When I was a teenager, I was the spergiest art geek EVER. Art lends itself to geekery. It has so many moving parts.
One of the coolest is pigments and colors. All that ancient boogidy-boogidy alchemy survived as (among other things) paint chemistry – some of the experiments they did on the way to the philosopher’s stone resulted in paints and dyes that we still use.
In art terms, at least, a paint is made up of little particles of colored pigment, often mineral, that don’t dissolve in the medium. A dye is made of a colored stuff, often vegetable, that does dissolve in its medium. So, proper oil paints are a paint but most ink is dye. Dye is inherently fugitive (but often gorgeously colorful).
Between the two are the lake pigments, which are organic dyes that are stained onto an inert material making them kinda sorta pigments, more stable than most dyes. The best are just acceptable to use in an artist’s palette. My favorite color, Alizarin crimson, is a lake; it was the very first natural pigment (madder) to be synthesized in a lab in the 19th C. It’s usually regarded as the least permanent of the acceptably permanent pigments.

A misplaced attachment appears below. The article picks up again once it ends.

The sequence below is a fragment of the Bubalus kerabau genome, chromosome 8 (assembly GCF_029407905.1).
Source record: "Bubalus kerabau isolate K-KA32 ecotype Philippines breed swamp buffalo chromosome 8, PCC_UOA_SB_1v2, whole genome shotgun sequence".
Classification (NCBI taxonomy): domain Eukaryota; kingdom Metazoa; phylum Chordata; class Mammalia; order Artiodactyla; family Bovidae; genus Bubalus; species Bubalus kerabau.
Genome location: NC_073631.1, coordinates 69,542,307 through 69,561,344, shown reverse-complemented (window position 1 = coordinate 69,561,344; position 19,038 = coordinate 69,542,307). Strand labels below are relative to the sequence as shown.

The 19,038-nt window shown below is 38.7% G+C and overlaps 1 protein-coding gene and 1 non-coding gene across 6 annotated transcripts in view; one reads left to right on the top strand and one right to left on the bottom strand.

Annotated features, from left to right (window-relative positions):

Folks, I could burble like this for hours.
Anyway, I made my own oil paints for a few years. They refer to this as “grinding” paint, but it’s a misnomer — you don’t grind the pigment particles into smaller pigment particles, you spread them out as thinly as possible to make sure each little particle is surrounded by oil. To do this, you use a sheet of glass and the thing in the picture, a muller (that’s a purty one, available here). A little pigment, a drop of oil, and you go round and round and round and round. It was the shitty job given to the newest apprentice in the studio.
Over and over again, you’ll read that modern paints are far better than this. That machine methods ‘grind’ paint better than any snot-nosed apprentice ever could. That the old masters would die for the kind of paint we have now.
I read it for years before it dawned on me what they were clearly, obviously, blatantly saying — modern paint is TOTALLY DIFFERENT from the stuff the masters used.
Okay, maybe that doesn’t sound like an all-caps moment to you, but I assure you it was one of the stonking thinks of my lifetime. I felt like flinging off my clothes and running down the road yelling “URETHRA!”
And it’s true: you have a better chance of reproducing some of the masters’ techniques with paint that is slightly less well ground. In fact, some of that beautiful, globby lace that Rembrandt painted wasn’t even ground at all, it was just pigment lightly folded with a drop of oil. Turns out, though, that it only really matters in the bright opaque colors, particularly white.
I’m not going anywhere with this. I’m just happy to be playing with my paint box again.
Good weekend, all!
February 17, 2017 — 9:07 pm